‘Hello MTV and welcome to my wardrobe”
Sarah Magliocco is an enviable sustainable queen. A journalist and slow fashion advocate she proves how anyone can establish their own personal style through secondhand shopping.
This style of jacket has been languishing in the charity shops across Ireland for years until they became a huge trend last summer. My friend let me know that one of my favorite charity shops – Casa in Phibsborough – had a huge cache of them, and when I arrived there this was the last one left and happened to fit perfectly – success! It’s a little bit damaged but I would rather have an authentic vintage piece in imperfect condition than a fast fashion copy.
Charity shops are great places to find basics if you’re willing to do a tiny bit of tailoring. These skirts were vintage school uniforms I sourced in charity shops in the UK and Dublin, as well as Nine Crows Thrift Shop. I just needed to take them up to make mini skirts. I also have so much leftover plaid fabric from the reworks, which is perfect for making new pieces.
Long or short, slip dresses are a handy AF wardrobe addition. I found all of these in charity shops and on Depop – the red one is from one of my fave American Depop stores @trollfunk.
It’s hard to find charity shops that deal in nightwear and (unworn) lingerie, but once you do, they are a hot spot for sourcing slips that work really well as dresses or tucked into jeans.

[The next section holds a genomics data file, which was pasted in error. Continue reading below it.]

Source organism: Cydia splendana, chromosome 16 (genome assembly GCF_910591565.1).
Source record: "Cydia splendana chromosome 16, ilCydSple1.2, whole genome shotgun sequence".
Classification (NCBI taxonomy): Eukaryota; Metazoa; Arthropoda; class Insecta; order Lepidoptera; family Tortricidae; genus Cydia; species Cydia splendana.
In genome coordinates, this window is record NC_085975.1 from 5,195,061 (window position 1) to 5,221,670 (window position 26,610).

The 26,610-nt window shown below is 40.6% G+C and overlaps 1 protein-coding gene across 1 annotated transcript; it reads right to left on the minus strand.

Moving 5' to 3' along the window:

Harley Davidson is such an in-demand brand in vintage shops and often sell for huge sums of money, but I picked up this perfect condition sweatshirt on eBay for just €25. I know loads of people use eBay, but it’s such an underrated resource for finding unique vintage pieces for a fraction of what you would pay in a bricks and mortar vintage store. Of course with vintage shops you’re paying for the professionally curated stock, but if you’re willing to do the research work yourself on sites like eBay and Etsy it can save you a tonne of cash.
This hand knitted piece turned up unexpectedly after I popped my head into a charity shop in Galway on a mad dash to catch the train back to Dublin. I sometimes think you find the best pieces when you’re not specifically looking. It was only €15 despite being handmade out of real wool. At the time I was trying to incorporate more colour into my wardrobe, and the vibrancy of the unique knitting pattern caught my eye. I often wonder about it’s backstory and who knitted it – one of the best things for me about shopping second hand is considering the history of the clothes.